Reading earlier things I've written, I'm like some kind of half-drunk crotchety old man on a rocking chair on his front porch, shaking his fist and muttering at "those crazy kids".
I do acknowledge the difference between a proper review and the bitter opinions that I spit out. A proper review is thorough, and compares/contrasts, has screenshots and/or video/media, and is generally really useful in both promoting the hope for a project and helping put a spotlight on issues in a productive way that can actually motivate the developer(s) into action. My rants are really just for my own amusement. Well, they're really just for venting.
I've got piles and piles and piles of notes for every piece of software I've laid hands on since the early-90s. I've chatted with developers directly, participated in mailing list and forum discussions, posted on bug-trackers and the like.. but the vast majority of my experiences have stayed unannounced. I still have notes on various bits of DOS and Windows 3.1 software. Yay?
The problem is that it's easy for me to just shit on my keyboard and hit "Publish", and it's a significant commitment to become a participant in a project not just by thoroughly reviewing the software in the first place, but in submitting all that info in a way that's useful, including traces for crashes, how-to walkthroughs, and all kinds of followup as the issue is worked on.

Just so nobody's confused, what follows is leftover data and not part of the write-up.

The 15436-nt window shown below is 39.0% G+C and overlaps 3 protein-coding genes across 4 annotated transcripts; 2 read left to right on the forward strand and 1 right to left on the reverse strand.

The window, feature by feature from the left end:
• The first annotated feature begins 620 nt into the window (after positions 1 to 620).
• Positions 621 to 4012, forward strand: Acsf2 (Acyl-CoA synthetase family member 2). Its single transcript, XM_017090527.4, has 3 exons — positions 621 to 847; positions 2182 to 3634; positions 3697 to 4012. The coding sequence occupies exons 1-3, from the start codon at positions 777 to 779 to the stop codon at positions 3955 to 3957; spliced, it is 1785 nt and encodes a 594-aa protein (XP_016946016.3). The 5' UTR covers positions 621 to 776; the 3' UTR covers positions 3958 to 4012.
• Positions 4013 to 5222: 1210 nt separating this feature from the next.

It's one thing to say "hot damn, why can't I have control-left and control-right to cursor between words?" and it's another thing to:
- Visit the home page and figure out their bug-report process.
- Visit their bug-tracker or whatever, and figure out how to submit.
- Possibly sign up just to be able to submit.
- Search through the bugs-list to check for duplicates.
- Post, and provide a lot of information.
- Stay subscribed to that ticket, and follow up later if it goes ignored.
- Participate in future testing, and give additional feedback when changes are made.
Possibly even get an SVN/git development version to do testing.
That's a seriously long laundry-list of stuff to learn how to do - and actually do - properly.
Hell, I love it when I have a great program with a committed small team that actually listens to their users and makes improvements to their program. I used to use SVN versions of programs when the author was really serious about getting things done. Every week or so when I did an update to re-test things, I'd see issues drop off of my list like fall leaves in a tornado. No, wait.. that's not quite the image I wanted. Hmm, like sweat dripping off of a horse in a tanning booth? Like grease dripping into the coals of a barbecue? Oh nevermind.
So yeah, I'll get around to real reviews one of these days. Maybe each candidate program for Oldschool Linux will get a proper review. I'm already getting comments and emails on my various "roundup" rough-notes.
Btw, WordPress is horrifyingly bad at taking notes.